As they were singing, my father's mind seemed to be taken away from everybody and everything. "It seemed," he said, "as if I was bound in a chain and they were drawing me up to the ceiling." In the agony of his soul he fell on the floor unconscious, and lay there wallowing and foaming for half an hour.

I was in great distress, and thought my father was dead, and shouted out, "Oh dear, our father is dead!"

But presently he came to himself, stood up and, leaping joyfully, exclaimed, "I am converted!" He has often spoken of that great change since. He walked about the hall looking at his flesh. It did not seem to be all quite the same colour to him. His burden was gone, and he told the people that he felt so light that if the room had been full of eggs he could have walked through and not have broken one of them.

I did not stay to witness the rest of the proceedings. As soon as I heard my father say, "I am converted," I muttered to myself, "Father is converted; I am off home." I was still in utter ignorance of what the great transaction might mean.

When my father got home to the waggon that night he gathered us all around him. I saw at once that the old haggard look that his face had worn for years was now gone, and, indeed, it was gone for ever. His noble countenance was lit up with something of that light that breaks over the cliff-tops of eternity. I said to myself in wonderment, "What marvellous words these are –– 'I do believe, I will believe, that Jesus died for me.'"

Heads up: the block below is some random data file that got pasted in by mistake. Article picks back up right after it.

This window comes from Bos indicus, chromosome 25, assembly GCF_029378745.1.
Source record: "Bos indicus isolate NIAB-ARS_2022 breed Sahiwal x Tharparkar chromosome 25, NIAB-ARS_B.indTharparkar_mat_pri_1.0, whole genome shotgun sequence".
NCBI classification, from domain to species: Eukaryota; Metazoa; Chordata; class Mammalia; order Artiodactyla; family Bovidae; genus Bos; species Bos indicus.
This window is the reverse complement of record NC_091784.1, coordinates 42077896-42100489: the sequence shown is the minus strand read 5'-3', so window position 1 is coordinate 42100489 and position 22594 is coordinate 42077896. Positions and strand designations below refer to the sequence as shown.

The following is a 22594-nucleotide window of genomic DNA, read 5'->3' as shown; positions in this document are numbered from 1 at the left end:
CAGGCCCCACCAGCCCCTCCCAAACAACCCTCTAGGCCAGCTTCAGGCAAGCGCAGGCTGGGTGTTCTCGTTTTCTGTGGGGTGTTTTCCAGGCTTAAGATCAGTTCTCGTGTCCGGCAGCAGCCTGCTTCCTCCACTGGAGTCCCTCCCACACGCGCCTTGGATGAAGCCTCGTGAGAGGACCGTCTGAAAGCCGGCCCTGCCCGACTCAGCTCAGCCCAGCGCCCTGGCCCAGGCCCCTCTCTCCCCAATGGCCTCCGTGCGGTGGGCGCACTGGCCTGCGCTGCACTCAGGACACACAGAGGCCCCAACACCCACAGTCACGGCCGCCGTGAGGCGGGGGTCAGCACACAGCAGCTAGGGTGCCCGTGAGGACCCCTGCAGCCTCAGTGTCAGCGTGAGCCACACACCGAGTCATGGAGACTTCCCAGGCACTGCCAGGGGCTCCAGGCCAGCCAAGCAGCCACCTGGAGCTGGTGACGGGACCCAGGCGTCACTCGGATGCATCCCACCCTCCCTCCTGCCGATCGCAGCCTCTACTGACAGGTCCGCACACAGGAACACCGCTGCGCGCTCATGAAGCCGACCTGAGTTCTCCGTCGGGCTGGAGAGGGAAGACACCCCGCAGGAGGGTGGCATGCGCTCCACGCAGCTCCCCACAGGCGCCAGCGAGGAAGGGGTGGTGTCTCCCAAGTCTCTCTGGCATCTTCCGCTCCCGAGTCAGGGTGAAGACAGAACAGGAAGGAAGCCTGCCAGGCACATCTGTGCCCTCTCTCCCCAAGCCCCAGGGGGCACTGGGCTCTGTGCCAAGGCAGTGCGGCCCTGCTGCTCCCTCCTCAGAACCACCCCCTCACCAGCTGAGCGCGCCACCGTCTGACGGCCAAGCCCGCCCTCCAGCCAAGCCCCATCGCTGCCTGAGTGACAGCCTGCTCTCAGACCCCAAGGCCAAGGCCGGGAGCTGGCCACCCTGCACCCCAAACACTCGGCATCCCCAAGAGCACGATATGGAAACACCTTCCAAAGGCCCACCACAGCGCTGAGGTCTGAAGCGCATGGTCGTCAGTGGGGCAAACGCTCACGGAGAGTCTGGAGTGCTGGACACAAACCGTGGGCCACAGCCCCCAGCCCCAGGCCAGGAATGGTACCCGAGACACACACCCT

My father's brother Bartholomew was also converted that evening, and the two stopped long enough to learn the chorus, and they sang it all the way home through the streets.

Father sat down in the waggon, as tender and gentle as a little child. He called his motherless children to him one by one, beginning with the youngest, my sister Tilly. "Do not be afraid of me, my dears. God has sent home your father a new creature and a new man." He put his arms as far round the five of us as they would go, kissing us all, and before we could understand what had happened he fell on his knees and began to pray.

Never will my brother, sisters, and I forget that first prayer. I still feel its sacred influence on my heart and soul; in storm and sunshine, life and death, I expect to feel the benediction of that first prayer.

There was no sleep for any of us that night. Father was singing, "I do believe, I will believe, that Jesus died for me," and we soon learnt it too. Morning, when it dawned, found my father full of this new life and this new joy.

He again prayed with his children, asking God to save them, and while he was praying God told him he must go to the other gipsies that were encamped on the same piece of land, in all about twenty families.

Forthwith he began to sing in the midst of them, and told them what God had done for him. Many of them wept. Turning towards his brother Bartholomew's van he saw him and his wife on their knees. The wife was praying to God for mercy, and God saved her then and there.